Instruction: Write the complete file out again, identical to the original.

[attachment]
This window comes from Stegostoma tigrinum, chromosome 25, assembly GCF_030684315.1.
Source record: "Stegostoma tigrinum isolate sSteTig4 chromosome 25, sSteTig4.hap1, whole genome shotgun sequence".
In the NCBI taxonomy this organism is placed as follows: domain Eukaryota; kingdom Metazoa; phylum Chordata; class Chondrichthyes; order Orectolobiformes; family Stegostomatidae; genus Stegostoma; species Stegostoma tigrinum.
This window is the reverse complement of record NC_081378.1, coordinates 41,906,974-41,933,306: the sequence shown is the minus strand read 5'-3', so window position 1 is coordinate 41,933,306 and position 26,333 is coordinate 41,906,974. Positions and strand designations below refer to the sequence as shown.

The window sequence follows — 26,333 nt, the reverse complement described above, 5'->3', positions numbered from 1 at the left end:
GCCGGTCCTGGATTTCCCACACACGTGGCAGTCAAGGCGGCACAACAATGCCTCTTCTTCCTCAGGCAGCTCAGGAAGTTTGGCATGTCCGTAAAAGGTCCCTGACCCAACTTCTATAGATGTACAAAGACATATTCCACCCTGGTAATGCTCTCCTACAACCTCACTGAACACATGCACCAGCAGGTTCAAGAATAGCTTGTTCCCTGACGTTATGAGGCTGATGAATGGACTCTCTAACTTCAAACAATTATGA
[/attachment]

This window comes from Stegostoma tigrinum, chromosome 25, assembly GCF_030684315.1.
Source record: "Stegostoma tigrinum isolate sSteTig4 chromosome 25, sSteTig4.hap1, whole genome shotgun sequence".
In the NCBI taxonomy this organism is placed as follows: domain Eukaryota; kingdom Metazoa; phylum Chordata; class Chondrichthyes; order Orectolobiformes; family Stegostomatidae; genus Stegostoma; species Stegostoma tigrinum.
This window is the reverse complement of record NC_081378.1, coordinates 41,906,974-41,933,306: the sequence shown is the minus strand read 5'-3', so window position 1 is coordinate 41,933,306 and position 26,333 is coordinate 41,906,974. Positions and strand designations below refer to the sequence as shown.

The window sequence follows — 26,333 nt, the reverse complement described above, 5'->3', positions numbered from 1 at the left end:
GCCGGTCCTGGATTTCCCACACACGTGGCAGTCAAGGCGGCACAACAATGCCTCTTCTTCCTCAGGCAGCTCAGGAAGTTTGGCATGTCCGTAAAAGGTCCCTGACCCAACTTCTATAGATGTACAAAGACATATTCCACCCTGGTAATGCTCTCCTACAACCTCACTGAACACATGCACCAGCAGGTTCAAGAATAGCTTGTTCCCTGACGTTATGAGGCTGATGAATGGACTCTCTAACTTCAAACAATTATGA